From Social Networking to Virtual Worlds

Representative Mark Kirk, IL “who has sponsored legislation banning access to social-networking Web sites in schools and libraries has found a new target of displeasure: Second Life according to this article. Because one of his aide’s was able to log in successfully and lie about her age, and then encounter inappropriate content in Second Life (note-not Teen Second Life), he feels this is a strong enough proof that surely the company isn’t doing anything to protect children. Funny how he doesn’t seem to mention the ability to keep people in or out in a space that a school might own in Second Life or Teen Second Life much less any understanding of the positive activities that are taking place in such an environment by schools and libraries. I guess it’s better though to keep ignorant and keep other people ignorant instead of trying to have a dialog about what virtual worlds are doing to keep youth safe and how interaction of adults and kids online can be very positive experiences.

We may not know much about Second Life ourselves, or if we do, might even have decided it’s not for us or our school or library. And that’s okay. But do we know enough about it or other virtual worlds to know what to look for to determine if it’s a safe environment? 1. What is being done with the personal information collected when a teen signs up for an account? 2. What information is being asked for in the first place? 3. How available are the staff online if the teen has an issue to report? 4. What ads, if any, are part of the environment or web site? 5. is content filtered and how?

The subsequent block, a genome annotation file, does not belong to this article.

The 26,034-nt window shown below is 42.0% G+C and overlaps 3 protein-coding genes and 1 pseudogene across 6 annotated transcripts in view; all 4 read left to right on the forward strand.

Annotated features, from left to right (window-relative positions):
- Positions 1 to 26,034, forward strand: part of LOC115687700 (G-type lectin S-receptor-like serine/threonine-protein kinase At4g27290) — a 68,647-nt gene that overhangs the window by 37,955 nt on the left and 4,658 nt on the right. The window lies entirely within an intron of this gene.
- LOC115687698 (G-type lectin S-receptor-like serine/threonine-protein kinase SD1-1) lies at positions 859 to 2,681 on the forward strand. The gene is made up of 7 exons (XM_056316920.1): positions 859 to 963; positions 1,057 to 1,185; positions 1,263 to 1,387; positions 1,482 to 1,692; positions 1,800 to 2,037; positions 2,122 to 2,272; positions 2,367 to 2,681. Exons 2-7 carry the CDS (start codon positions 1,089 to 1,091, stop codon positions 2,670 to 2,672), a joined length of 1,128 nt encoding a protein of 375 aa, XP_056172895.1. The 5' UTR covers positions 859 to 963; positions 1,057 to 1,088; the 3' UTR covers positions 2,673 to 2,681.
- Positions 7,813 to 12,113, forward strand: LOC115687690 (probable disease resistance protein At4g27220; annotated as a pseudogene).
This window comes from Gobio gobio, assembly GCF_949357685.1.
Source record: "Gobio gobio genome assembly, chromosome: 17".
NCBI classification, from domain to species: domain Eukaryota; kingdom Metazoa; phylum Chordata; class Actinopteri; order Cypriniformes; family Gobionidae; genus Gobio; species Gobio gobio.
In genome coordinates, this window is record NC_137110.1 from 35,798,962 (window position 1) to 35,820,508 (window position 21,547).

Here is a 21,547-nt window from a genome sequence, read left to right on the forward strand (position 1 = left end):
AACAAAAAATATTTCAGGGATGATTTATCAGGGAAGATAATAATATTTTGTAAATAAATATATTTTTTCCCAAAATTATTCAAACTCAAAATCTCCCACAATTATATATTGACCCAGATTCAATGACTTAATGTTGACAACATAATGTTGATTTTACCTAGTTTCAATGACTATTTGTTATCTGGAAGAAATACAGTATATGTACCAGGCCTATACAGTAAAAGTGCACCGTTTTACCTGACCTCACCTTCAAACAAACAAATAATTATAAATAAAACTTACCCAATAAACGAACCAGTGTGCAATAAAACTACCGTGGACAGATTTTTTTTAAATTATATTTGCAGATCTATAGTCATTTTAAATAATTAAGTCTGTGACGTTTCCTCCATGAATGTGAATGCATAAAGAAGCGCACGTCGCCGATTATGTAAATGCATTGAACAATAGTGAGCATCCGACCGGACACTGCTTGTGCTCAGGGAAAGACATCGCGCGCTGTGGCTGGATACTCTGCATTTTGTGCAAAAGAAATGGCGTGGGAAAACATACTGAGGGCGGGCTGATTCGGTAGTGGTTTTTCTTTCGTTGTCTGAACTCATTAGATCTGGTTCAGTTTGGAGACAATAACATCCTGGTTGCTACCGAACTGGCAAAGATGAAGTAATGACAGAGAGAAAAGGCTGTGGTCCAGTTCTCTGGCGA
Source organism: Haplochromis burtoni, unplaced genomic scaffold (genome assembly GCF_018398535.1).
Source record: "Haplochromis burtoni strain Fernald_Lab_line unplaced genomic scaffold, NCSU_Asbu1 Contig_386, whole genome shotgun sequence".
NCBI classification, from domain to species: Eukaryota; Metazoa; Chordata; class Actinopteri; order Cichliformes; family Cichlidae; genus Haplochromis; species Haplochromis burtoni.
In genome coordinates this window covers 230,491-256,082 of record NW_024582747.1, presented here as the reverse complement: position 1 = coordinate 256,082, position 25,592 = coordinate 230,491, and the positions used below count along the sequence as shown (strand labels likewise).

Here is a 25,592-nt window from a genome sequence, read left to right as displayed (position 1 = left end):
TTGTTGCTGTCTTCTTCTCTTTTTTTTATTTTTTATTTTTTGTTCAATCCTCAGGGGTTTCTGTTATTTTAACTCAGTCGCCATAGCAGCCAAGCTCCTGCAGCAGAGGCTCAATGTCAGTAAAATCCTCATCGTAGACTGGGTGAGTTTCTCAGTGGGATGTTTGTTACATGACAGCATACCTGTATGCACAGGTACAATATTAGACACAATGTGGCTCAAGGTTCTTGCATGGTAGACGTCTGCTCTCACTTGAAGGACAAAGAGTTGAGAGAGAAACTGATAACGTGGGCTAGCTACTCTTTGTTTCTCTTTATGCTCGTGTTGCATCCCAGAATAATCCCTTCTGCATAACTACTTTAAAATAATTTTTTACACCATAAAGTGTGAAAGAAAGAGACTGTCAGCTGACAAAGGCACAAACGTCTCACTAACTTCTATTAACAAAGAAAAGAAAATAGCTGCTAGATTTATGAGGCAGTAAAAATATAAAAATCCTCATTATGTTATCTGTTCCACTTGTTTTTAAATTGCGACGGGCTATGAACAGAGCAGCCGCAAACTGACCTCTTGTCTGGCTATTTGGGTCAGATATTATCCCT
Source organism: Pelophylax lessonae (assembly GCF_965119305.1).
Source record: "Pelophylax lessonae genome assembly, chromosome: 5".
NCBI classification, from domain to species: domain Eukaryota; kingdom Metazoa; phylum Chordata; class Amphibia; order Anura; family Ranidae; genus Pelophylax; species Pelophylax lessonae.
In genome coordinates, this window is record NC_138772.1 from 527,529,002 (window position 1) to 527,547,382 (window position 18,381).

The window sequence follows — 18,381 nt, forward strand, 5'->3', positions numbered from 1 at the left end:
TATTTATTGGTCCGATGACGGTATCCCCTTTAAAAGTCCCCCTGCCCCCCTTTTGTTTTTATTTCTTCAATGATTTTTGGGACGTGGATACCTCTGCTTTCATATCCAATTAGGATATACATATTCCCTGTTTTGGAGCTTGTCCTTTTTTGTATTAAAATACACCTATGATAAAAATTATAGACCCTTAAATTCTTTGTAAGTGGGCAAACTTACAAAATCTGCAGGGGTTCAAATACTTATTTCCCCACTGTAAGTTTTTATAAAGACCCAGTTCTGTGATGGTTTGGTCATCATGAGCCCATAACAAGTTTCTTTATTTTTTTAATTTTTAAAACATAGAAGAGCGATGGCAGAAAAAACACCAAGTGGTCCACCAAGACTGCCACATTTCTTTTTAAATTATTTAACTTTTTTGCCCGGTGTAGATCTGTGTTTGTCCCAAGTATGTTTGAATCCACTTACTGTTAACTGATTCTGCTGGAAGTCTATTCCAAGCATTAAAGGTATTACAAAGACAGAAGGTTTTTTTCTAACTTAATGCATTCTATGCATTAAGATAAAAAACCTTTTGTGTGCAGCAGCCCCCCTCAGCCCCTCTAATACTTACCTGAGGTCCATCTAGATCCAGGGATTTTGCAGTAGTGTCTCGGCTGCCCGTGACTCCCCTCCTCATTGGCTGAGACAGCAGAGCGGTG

It doesn’t solve anything on either side to make such a proposal. How does taking the access out of schools and libraries, who are supposed to be the educators of such online environments as virtual worlds help anything? Perhaps when they reach 18, they will also automatically have acquired the ability to know how to navigate safely online.

About Kelly Czarnecki

Kelly Czarnecki is a Teen Librarian at ImaginOn with the Charlotte Mecklenburg Library. She is a member of the YALSA blog advisory board.
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One Comment

  1. We definitely need to be able to teach teens various technology safety skills. A ban of this kind certainly wouldn’t allow us to do that. This could be a good topic for librarians to broach with their legislators during Library Legislative Day. Perhaps a general discussion on the reasons why libraries need to provide access to social networking resources, virtual worlds, etc. as a way to educate teens about being safe and smart online would be a good focus for meetings during Library Legislative Day activities.

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